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News Corp chief Rupert Murdoch arrives at his home in Westminster on July 11, 2011 in London. (ANDREW COWIE/Getty Images)
News Corp chief Rupert Murdoch arrives at his home in Westminster on July 11, 2011 in London. (ANDREW COWIE/Getty Images)

Margaret Wente

Rupert Murdoch gets his comeuppance Add to ...

Last week, Britain's Guardian newspaper published an explosive scoop. It revealed that the cellphone of a murdered schoolgirl named Milly Dowler was hacked after she disappeared in 2002. The hacker deleted messages left by the girl's panicked friends and family, compromising the police investigation and leading them to believe she might still be alive. The hacker was someone working for News of the World, the tabloid owned by Rupert Murdoch's News Corp. The hacking scandal has now engulfed Britain's political, media and law-enforcement elites. Prime Minister David Cameron is frantically trying to distance himself from Mr. Murdoch's cronies, some of whom are his own cronies too.

The moral outrage is as thick as Devon cream. But this story is about much more than corrupt police and a media culture run amok. It's about power, hypocrisy and revenge. It's about opportunism and political calculation. And most of all, it's about payback. In Britain, Rupert Murdoch is widely reviled as an evil genius who's been clobbering the competition and terrorizing the political class for decades. And now, he's getting his comeuppance.

Widespread public revulsion over News of the World's lowdown tactics is for real. Yet this same public happily gobbled down the tabloid junk food it served up. NOTW has been gleefully entrapping celebrities and politicians for decades, hounding, ridiculing and destroying the ones it didn't like. It became so rich and powerful precisely because the public couldn't get enough of it. Everybody knew it used sleazy tactics to get its stories. Other newspapers probably did the same. These tactics were ritually deplored, but also condoned, until the victims became too sympathetic and the payoffs got too high.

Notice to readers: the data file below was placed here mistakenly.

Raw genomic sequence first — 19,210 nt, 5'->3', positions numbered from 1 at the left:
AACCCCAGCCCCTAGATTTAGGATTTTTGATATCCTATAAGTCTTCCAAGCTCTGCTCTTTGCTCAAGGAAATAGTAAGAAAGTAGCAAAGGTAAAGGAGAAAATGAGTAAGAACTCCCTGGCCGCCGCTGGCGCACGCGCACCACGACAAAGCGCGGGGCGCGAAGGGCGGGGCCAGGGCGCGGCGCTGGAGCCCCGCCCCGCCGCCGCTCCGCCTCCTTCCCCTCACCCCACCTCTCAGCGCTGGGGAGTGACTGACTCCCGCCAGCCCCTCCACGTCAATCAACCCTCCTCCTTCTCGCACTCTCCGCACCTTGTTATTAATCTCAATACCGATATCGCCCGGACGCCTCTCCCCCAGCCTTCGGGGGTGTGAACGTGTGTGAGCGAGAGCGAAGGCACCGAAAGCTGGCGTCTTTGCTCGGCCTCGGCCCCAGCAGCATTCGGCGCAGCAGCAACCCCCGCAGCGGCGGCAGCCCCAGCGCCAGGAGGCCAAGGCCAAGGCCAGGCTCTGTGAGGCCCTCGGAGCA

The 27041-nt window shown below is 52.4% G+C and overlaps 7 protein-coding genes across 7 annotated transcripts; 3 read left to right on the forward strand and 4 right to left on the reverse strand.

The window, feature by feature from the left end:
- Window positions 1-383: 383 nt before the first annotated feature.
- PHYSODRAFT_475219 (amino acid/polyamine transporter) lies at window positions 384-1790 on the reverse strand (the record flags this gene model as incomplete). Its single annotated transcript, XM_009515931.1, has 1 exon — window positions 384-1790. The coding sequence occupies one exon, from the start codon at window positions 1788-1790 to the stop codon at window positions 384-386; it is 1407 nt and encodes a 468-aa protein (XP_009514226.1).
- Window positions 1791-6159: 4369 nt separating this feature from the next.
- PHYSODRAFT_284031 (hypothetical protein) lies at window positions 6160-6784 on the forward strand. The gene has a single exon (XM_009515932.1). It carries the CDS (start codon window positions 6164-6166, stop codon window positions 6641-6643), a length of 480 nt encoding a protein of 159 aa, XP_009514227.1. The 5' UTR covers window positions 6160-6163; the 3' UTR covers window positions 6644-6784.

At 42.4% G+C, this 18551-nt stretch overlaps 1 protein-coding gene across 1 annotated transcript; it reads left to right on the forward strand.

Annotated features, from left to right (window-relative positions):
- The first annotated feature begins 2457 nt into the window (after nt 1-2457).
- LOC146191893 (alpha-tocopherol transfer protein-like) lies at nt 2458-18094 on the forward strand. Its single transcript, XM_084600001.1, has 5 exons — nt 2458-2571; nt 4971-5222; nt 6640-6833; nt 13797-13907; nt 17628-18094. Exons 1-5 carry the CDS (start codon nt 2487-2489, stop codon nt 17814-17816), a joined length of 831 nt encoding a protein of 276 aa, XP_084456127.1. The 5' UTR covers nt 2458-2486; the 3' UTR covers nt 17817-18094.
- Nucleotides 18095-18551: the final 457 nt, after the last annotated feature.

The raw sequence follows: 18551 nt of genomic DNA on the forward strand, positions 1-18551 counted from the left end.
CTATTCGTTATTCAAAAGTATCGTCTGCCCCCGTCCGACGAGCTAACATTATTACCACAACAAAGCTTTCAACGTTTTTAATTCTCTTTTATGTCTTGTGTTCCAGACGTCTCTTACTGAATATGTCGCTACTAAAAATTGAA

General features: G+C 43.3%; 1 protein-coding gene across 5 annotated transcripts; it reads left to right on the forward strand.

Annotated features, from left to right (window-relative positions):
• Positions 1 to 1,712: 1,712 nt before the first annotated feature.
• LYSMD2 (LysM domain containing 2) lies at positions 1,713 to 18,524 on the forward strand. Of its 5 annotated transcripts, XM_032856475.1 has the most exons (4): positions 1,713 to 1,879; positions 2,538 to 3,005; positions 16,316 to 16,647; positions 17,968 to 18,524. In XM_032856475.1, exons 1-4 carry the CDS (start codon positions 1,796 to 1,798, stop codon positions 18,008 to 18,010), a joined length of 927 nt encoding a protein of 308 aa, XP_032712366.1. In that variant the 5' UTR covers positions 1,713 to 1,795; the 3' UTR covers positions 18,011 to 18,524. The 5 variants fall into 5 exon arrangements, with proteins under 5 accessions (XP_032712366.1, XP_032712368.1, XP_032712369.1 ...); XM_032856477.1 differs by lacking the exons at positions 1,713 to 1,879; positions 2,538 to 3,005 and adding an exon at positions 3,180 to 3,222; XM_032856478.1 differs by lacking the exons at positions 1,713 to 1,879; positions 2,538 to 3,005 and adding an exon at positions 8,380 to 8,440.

In an epic show of atonement, Mr. Murdoch's son James abruptly decided to close the paper. But the decision was strictly business. Rupert Murdoch has far bigger fish to fry - namely, the takeover of BSkyB, a phenomenally profitable satellite TV outfit. The deal was all but done, but now the British government has kicked the matter to the broadcast regulator, asking it whether Mr. Murdoch is a "fit and proper" owner.

Britain's political elites have both sucked up to Mr. Murdoch and despised him. They're convinced they need him to get elected, and they're terrified that he'll ruin them if they cross him. Now that there's blood in the water, they've finally found the courage to declare their moral indignation (and, not incidentally, score political points). Labour Leader Ed Miliband, a recent guest at Mr. Murdoch's summer soirée, gleefully denounced the Prime Minister's "catastrophic judgment" in hiring a former NOTW editor (now under arrest) as communications director. Liberal Democrat Nick Clegg, who's been shellacked for being too subservient to Mr. Cameron, has shown his independence by meeting with the Dowler family and expressing outrage at the "politicians falling to their knees ingratiating themselves with media moguls."

Mr. Murdoch is definitely guilty of giving people what they wanted. So is the flame-haired Rebekah Brooks, his protegé, who became the bosom buddy of everyone from Cherie Blair to Mr. Cameron. Although Ms. Brooks denies knowledge of specific crimes, it's impossible to imagine she had no clue how her paper's sensational scoops were produced.

But Mr. Murdoch's biggest crime was to be a ruthless bully who had acquired too much power. And that - not hacking a dead girl's phone - is why so many people are so eager to bring him down.

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